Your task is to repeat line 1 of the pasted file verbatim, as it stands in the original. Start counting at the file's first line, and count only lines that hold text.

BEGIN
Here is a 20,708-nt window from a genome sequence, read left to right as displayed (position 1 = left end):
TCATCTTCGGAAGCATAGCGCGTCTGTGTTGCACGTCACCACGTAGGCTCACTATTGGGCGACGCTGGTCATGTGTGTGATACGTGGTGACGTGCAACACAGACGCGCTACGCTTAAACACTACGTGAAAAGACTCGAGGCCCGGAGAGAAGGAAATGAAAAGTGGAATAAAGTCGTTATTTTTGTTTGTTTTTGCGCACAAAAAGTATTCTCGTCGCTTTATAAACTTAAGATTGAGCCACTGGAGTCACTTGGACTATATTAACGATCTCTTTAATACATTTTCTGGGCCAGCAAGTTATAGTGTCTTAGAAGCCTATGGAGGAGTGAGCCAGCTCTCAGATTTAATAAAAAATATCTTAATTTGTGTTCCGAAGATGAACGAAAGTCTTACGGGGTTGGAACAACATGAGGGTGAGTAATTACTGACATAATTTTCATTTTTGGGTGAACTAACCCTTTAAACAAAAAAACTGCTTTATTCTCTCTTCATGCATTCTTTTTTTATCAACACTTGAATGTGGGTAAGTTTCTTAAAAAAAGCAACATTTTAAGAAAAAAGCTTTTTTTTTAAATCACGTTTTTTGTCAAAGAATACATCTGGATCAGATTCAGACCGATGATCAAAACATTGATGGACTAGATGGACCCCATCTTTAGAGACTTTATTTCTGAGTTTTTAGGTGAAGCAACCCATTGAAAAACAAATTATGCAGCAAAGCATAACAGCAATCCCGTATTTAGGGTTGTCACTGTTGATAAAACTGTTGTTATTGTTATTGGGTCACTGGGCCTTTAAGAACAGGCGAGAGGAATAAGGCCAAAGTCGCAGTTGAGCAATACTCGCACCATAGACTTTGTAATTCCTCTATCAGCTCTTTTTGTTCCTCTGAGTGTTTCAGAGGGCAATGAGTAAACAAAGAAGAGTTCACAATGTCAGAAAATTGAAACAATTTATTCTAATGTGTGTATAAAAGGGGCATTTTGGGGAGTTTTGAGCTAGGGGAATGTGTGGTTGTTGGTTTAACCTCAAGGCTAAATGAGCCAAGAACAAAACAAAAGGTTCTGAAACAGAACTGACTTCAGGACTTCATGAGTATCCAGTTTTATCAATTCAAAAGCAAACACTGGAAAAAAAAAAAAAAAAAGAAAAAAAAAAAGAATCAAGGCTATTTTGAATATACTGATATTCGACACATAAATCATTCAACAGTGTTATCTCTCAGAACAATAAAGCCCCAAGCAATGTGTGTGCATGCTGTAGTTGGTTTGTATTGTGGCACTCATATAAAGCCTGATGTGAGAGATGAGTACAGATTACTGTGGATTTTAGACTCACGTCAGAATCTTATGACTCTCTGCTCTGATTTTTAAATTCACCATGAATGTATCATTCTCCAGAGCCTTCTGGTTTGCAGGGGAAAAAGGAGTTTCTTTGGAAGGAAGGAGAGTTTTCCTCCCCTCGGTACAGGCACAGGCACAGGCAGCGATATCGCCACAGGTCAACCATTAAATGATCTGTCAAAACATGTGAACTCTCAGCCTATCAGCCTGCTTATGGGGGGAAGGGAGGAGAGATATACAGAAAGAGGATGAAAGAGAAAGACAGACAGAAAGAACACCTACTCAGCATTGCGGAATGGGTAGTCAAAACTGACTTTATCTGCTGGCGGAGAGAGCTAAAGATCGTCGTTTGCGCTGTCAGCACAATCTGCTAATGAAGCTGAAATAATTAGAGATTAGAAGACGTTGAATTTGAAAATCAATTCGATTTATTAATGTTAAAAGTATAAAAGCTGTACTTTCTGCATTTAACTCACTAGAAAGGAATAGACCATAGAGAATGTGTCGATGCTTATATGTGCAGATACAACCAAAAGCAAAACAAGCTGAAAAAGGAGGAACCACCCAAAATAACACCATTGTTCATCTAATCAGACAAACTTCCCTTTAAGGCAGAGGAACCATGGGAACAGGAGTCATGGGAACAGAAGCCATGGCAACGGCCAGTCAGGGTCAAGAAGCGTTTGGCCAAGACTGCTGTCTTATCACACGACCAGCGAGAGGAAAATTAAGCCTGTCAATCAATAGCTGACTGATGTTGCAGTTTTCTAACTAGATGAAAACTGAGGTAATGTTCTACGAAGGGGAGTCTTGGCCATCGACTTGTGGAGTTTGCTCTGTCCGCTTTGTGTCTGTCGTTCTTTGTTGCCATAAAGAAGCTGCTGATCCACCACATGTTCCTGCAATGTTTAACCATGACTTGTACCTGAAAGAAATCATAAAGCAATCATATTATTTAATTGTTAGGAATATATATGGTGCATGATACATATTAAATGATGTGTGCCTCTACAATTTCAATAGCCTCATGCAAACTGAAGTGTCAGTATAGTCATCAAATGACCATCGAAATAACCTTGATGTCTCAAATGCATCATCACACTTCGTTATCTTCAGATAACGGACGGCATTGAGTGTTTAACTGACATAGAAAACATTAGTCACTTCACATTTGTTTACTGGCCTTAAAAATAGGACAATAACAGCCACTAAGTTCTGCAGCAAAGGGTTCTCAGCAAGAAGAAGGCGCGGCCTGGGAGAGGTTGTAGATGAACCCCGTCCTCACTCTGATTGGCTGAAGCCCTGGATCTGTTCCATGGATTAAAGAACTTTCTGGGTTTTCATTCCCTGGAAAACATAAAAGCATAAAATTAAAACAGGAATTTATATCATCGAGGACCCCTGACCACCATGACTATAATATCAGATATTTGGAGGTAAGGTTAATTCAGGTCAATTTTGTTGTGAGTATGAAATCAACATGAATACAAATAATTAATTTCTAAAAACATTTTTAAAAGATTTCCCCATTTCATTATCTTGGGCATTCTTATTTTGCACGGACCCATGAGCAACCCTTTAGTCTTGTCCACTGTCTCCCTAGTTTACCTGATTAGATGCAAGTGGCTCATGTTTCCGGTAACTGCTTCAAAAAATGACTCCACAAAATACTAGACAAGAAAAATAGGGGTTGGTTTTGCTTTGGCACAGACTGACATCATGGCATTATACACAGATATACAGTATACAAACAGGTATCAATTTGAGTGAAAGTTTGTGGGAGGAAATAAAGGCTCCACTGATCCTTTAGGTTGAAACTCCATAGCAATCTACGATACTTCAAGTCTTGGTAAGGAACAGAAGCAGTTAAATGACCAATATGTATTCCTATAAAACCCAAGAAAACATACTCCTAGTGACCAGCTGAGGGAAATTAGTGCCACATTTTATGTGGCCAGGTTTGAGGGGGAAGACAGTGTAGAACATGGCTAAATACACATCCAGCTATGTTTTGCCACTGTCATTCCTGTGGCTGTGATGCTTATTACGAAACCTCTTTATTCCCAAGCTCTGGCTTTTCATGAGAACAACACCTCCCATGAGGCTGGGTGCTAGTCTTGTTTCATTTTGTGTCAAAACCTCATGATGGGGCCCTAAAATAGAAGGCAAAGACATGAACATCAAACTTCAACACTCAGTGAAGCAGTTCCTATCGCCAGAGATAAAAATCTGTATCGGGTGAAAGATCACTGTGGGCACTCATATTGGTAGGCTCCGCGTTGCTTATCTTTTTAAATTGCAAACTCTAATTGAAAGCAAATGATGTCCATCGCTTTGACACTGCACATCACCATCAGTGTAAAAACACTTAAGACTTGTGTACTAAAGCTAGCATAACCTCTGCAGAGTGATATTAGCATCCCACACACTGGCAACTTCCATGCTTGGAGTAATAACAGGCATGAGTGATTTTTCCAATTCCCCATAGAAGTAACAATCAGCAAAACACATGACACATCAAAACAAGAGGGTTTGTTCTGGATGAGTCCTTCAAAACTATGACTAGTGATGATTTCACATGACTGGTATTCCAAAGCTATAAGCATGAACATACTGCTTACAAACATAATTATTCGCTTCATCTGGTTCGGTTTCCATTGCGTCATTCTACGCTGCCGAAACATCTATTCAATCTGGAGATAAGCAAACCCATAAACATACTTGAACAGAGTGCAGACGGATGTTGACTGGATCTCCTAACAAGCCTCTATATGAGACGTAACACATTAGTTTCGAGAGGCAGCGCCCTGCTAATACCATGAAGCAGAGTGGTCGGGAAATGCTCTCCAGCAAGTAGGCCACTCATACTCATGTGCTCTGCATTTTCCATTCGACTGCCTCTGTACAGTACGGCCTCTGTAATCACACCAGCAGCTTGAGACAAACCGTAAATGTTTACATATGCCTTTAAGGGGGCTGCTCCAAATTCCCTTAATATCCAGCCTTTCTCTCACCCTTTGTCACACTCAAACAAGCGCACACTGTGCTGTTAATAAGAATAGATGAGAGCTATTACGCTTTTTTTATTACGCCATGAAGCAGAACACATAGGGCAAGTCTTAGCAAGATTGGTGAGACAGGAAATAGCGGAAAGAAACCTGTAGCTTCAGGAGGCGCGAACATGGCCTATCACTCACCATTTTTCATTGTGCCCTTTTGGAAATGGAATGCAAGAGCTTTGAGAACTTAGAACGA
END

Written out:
Here is a 20,708-nt window from a genome sequence, read left to right as displayed (position 1 = left end):